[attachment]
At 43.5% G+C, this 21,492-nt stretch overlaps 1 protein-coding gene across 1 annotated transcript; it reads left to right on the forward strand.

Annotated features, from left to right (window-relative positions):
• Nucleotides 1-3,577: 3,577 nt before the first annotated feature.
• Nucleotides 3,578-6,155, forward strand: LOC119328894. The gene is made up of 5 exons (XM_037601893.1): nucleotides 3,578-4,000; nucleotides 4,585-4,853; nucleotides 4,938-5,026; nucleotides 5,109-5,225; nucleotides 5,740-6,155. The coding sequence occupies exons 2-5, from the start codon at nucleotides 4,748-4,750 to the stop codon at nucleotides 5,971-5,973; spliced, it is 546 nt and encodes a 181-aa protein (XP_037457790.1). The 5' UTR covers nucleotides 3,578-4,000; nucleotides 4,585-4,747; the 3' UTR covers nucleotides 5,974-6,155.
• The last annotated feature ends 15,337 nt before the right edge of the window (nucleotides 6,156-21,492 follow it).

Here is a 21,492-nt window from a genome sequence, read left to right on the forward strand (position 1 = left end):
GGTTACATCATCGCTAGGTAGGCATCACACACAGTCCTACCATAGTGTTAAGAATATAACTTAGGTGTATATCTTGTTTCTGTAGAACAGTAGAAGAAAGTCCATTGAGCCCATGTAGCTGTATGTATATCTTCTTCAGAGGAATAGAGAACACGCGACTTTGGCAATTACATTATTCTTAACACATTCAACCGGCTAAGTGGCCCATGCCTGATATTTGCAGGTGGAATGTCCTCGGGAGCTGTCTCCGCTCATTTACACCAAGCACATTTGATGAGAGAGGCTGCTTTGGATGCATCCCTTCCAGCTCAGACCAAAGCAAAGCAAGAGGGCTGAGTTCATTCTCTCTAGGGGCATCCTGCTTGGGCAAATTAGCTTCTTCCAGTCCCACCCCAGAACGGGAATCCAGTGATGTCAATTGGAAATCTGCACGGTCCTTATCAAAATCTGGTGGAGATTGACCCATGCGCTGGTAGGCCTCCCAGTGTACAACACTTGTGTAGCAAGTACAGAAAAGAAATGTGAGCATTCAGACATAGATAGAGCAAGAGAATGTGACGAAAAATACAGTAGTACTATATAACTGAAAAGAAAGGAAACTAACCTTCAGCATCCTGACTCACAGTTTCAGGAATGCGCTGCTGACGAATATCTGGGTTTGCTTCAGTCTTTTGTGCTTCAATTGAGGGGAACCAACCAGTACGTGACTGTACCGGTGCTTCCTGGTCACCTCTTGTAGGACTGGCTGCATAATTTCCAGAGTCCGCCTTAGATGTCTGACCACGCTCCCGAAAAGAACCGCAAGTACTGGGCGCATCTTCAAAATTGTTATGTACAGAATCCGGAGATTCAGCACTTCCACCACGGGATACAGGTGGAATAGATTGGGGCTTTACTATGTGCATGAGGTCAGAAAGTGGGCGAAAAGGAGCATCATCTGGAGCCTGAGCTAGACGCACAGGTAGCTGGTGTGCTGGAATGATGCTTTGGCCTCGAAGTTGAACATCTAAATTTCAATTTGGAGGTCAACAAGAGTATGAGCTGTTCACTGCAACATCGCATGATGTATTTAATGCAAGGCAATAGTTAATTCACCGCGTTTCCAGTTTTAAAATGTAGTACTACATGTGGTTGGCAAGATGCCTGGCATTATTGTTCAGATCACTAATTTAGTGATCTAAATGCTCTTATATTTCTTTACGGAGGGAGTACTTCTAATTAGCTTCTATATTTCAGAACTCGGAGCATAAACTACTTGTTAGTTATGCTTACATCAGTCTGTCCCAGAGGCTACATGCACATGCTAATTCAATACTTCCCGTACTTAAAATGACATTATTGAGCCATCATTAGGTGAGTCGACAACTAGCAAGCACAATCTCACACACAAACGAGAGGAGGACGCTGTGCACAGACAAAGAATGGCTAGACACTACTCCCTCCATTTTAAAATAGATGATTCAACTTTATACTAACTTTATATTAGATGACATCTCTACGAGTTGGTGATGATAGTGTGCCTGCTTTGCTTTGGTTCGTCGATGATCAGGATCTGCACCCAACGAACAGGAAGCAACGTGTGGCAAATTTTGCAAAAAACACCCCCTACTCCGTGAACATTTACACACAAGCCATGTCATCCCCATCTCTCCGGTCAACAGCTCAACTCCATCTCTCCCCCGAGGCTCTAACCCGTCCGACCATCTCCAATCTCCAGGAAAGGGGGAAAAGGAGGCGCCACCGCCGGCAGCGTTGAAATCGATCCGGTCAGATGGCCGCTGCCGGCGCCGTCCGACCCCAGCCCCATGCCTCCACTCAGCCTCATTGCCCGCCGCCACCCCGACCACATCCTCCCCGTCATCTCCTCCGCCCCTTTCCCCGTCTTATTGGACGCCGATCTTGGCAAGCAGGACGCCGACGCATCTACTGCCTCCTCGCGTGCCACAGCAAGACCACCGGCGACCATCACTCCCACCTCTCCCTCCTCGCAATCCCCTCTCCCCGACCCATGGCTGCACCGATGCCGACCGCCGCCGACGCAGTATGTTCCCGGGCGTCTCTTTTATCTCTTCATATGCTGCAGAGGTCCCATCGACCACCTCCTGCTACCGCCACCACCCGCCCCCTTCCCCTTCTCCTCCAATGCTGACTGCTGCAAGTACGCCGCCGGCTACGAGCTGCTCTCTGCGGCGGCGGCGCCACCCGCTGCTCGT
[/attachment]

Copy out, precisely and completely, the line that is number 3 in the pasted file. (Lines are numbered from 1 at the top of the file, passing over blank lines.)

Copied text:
• Nucleotides 1-3,577: 3,577 nt before the first annotated feature.